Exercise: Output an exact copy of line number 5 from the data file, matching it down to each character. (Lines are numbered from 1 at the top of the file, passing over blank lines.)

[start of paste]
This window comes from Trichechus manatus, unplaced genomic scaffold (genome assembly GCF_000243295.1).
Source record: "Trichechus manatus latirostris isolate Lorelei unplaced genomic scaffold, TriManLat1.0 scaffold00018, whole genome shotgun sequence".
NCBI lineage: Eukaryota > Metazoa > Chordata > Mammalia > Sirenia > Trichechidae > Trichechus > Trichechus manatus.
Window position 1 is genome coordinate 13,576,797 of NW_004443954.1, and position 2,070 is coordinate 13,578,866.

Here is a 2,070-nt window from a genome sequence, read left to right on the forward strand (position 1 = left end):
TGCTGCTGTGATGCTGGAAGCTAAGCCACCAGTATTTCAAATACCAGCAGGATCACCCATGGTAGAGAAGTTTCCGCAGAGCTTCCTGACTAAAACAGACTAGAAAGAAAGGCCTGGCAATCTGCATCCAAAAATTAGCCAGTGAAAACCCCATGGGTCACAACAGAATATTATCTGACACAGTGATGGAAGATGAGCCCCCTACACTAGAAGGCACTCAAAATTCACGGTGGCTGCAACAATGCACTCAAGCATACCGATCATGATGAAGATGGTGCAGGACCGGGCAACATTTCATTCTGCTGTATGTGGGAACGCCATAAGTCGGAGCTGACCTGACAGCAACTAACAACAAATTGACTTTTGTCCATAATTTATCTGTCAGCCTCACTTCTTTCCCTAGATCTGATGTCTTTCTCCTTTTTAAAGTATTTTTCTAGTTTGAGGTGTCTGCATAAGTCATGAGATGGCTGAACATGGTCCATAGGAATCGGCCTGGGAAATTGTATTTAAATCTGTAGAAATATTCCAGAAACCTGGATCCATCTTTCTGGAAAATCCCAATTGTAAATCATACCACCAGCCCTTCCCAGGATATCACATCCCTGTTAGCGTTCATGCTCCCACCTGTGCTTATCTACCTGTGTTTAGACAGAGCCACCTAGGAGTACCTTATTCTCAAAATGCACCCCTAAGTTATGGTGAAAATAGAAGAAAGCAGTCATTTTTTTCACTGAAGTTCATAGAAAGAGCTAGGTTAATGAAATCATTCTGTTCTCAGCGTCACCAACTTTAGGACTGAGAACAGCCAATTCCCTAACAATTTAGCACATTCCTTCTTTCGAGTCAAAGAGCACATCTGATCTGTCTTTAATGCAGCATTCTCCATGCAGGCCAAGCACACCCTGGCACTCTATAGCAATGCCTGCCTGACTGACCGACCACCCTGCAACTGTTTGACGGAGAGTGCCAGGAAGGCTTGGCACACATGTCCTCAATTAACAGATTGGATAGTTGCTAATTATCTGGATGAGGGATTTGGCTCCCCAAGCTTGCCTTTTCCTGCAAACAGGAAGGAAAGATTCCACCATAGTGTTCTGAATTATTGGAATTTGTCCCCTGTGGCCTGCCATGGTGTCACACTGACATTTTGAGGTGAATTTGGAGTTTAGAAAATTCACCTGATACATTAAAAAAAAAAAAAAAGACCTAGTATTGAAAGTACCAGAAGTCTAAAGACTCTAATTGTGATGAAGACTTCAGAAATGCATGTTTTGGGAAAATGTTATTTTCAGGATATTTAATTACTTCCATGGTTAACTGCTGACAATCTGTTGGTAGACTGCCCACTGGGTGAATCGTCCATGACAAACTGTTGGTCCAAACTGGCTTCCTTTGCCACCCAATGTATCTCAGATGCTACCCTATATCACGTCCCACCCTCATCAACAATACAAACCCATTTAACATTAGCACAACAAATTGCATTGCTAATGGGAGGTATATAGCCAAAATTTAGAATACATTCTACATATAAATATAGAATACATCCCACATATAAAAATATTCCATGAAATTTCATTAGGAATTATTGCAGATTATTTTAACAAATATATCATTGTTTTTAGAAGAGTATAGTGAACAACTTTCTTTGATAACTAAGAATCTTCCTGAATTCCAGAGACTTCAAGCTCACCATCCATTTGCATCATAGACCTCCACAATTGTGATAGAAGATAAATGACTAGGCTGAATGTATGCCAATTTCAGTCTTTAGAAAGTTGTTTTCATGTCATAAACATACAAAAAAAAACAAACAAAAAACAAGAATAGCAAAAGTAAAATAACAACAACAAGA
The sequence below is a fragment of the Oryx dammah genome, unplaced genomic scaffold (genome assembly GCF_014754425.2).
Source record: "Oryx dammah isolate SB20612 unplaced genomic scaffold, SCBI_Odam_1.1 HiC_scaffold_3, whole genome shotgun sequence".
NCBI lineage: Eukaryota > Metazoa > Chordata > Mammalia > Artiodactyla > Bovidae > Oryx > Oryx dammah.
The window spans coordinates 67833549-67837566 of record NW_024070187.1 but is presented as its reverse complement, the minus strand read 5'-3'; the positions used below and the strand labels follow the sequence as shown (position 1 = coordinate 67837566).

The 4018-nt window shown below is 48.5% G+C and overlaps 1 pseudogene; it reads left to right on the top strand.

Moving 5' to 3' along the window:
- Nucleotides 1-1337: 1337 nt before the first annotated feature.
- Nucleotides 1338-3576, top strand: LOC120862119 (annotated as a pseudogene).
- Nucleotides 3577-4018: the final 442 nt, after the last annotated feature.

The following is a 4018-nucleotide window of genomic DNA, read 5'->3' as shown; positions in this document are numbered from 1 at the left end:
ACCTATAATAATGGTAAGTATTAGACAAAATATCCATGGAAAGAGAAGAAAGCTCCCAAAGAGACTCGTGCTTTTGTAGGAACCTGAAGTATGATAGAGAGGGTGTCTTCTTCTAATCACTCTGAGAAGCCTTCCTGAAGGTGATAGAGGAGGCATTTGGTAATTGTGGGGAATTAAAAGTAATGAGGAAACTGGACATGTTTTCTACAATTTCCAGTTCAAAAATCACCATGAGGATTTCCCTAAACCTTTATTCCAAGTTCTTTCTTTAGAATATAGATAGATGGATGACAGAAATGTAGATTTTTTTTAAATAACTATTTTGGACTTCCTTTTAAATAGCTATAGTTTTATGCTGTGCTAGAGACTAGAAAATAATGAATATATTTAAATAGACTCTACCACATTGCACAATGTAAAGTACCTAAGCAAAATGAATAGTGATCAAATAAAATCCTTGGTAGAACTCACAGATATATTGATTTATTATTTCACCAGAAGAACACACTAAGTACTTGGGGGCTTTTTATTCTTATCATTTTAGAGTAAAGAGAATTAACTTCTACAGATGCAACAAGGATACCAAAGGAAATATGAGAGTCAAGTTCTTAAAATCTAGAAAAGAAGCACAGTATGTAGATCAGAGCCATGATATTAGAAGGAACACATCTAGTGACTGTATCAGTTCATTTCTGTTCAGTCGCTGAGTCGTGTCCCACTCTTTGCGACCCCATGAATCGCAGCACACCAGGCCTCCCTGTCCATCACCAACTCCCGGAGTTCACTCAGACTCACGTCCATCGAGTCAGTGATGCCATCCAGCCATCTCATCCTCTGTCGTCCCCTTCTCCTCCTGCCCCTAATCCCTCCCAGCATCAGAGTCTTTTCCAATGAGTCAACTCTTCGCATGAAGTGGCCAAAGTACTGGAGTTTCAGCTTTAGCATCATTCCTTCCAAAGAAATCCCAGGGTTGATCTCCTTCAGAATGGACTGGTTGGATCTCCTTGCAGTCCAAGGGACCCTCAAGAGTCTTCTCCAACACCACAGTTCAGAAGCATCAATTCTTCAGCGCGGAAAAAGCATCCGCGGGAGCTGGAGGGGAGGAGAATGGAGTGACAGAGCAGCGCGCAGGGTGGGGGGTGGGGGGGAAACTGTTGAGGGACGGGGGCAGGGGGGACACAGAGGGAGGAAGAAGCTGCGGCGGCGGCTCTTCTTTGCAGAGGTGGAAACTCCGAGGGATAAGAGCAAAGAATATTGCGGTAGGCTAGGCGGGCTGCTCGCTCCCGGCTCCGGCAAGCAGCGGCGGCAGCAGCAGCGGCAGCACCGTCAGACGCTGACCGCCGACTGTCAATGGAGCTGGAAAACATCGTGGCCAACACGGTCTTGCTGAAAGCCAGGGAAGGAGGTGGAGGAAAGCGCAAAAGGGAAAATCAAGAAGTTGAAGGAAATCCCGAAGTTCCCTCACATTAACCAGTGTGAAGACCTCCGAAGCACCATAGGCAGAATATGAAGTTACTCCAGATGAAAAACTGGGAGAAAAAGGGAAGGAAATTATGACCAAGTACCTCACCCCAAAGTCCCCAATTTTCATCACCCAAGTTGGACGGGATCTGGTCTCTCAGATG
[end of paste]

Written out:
Here is a 2,070-nt window from a genome sequence, read left to right on the forward strand (position 1 = left end):